Posted: Jan 11, 2022 at 2:57 Quote
Can't blame guys who work in bike shops and make low 20s (for what is actually a pretty skilled job) for getting a good deal on a bike (pretty much the only perk of the job) and taking advantage of the cycle to work scheme - which is available to pretty much everybody.

The cycle to work scheme reduces your individual tax bill because your payment for the bike comes out of your salary pre-tax each month and reduces the amount of your salary that's over the tax free allowance, saving you money on your own taxes.

If you earn a low salary you save perhaps 20% income tax and about 8% national insurance or so and so effectively get about 28-30% off the bike in tax savings.

If you earn more money and pay 40-45% income tax + national insurance you end up getting the bike pretty much half price or better.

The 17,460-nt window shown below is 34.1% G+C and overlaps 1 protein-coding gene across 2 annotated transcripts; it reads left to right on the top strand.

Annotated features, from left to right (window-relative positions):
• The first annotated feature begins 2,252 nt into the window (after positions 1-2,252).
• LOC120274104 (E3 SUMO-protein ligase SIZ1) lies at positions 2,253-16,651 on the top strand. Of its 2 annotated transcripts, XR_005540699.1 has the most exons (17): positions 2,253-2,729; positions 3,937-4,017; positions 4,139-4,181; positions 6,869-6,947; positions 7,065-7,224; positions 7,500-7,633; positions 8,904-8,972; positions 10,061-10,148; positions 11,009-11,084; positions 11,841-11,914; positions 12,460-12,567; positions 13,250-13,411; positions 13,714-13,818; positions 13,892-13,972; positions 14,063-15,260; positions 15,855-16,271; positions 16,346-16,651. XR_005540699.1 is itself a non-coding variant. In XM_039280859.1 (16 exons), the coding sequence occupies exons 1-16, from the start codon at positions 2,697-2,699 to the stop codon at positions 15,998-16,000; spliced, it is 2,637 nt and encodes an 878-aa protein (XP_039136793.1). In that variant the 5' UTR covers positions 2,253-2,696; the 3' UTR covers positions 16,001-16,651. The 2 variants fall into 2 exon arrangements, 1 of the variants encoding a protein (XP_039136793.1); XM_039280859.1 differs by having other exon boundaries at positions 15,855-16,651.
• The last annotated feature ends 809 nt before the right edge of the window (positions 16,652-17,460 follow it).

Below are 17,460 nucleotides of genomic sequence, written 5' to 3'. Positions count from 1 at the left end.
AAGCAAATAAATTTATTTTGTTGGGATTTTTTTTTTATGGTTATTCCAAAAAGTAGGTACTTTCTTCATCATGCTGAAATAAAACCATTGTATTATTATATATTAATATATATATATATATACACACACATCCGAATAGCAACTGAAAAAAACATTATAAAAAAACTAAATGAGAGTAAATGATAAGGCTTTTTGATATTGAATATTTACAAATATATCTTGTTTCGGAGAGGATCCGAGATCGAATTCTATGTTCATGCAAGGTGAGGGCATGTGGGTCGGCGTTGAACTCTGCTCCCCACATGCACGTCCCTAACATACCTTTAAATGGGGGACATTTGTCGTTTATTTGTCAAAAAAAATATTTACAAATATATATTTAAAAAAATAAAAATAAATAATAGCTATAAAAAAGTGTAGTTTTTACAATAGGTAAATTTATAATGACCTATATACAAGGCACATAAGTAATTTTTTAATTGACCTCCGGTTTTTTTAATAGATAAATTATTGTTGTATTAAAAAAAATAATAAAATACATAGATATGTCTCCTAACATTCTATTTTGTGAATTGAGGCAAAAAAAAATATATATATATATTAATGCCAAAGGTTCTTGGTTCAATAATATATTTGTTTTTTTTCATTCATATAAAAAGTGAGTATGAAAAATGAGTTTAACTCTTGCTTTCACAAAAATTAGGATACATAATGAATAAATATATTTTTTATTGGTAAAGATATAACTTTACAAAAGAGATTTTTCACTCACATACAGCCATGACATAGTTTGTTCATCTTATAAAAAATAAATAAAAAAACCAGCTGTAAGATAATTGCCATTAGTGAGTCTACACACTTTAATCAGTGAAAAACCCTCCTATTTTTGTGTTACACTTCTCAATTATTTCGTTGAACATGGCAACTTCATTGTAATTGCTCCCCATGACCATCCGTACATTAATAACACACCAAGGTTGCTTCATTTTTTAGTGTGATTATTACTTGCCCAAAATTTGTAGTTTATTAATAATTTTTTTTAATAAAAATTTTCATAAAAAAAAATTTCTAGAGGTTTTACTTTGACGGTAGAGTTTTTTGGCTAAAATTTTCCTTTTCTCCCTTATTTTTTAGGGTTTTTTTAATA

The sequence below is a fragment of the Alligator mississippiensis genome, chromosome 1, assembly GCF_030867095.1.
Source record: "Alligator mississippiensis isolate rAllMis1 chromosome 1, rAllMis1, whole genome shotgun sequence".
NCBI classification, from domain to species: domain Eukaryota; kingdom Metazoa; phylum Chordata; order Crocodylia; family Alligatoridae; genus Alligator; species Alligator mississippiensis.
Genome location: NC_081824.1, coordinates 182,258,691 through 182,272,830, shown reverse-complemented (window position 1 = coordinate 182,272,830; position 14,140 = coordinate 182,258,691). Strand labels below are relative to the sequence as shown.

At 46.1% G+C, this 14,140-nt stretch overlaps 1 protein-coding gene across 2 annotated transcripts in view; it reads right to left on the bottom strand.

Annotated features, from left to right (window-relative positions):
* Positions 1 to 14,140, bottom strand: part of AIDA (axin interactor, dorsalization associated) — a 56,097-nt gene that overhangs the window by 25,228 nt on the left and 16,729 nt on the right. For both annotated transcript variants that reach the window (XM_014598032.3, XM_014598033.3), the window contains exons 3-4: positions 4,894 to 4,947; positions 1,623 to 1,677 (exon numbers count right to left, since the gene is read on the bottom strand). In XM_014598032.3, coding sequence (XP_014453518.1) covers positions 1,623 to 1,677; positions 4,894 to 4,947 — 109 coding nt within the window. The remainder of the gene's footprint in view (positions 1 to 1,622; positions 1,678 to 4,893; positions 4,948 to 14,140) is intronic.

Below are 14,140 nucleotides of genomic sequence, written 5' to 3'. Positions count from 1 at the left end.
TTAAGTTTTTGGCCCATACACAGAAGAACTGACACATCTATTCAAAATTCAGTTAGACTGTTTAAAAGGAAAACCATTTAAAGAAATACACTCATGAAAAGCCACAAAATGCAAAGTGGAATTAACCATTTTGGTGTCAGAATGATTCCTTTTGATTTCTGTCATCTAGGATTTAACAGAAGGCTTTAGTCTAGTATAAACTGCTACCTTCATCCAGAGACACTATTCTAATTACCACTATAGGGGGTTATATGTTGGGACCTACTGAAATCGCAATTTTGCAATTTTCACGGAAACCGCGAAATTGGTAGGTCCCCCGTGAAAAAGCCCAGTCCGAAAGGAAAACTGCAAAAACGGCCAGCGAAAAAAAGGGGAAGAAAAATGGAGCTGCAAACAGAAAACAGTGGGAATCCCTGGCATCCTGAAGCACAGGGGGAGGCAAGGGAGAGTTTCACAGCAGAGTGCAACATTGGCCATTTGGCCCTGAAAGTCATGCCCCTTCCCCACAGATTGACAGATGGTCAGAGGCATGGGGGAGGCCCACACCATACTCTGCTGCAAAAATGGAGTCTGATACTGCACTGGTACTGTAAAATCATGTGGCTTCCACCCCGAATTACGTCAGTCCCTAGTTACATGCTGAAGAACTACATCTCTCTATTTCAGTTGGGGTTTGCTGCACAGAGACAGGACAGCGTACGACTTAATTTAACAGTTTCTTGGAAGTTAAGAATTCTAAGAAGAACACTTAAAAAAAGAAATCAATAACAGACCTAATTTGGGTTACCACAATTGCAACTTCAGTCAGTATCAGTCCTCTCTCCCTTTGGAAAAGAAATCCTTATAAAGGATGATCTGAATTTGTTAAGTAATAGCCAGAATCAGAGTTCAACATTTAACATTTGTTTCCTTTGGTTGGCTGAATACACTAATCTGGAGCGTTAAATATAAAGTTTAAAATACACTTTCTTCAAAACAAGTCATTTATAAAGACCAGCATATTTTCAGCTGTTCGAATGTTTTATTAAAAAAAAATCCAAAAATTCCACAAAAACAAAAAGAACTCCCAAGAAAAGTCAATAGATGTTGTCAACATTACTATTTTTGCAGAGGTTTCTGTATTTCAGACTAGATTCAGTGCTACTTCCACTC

So let's not come down too hard on shoefanu who works his ass off at Evans cycles for getting a deal on a bike. People who earn low wages are the people who need a deal on a bike, particularly if the bike actually is for transport/cycling to work. Do people who earn £150k + need a half price bike? Is it right that higher earners get a bigger discount % wise than lower wage people? I don't think shoefanu is the villain here

Posted: Jan 11, 2022 at 6:47 Quote
Taxes are legalized, institutionalized theft.


I don't give a shit how much you make, take advantage of EVERY tax break or reduction or deferment or shelter you possibly can and do not ever feel bad about it.


 
Copyright © 2000 - 2022. Pinkbike.com. All rights reserved.
dv42 0.029046
Mobile Version of Website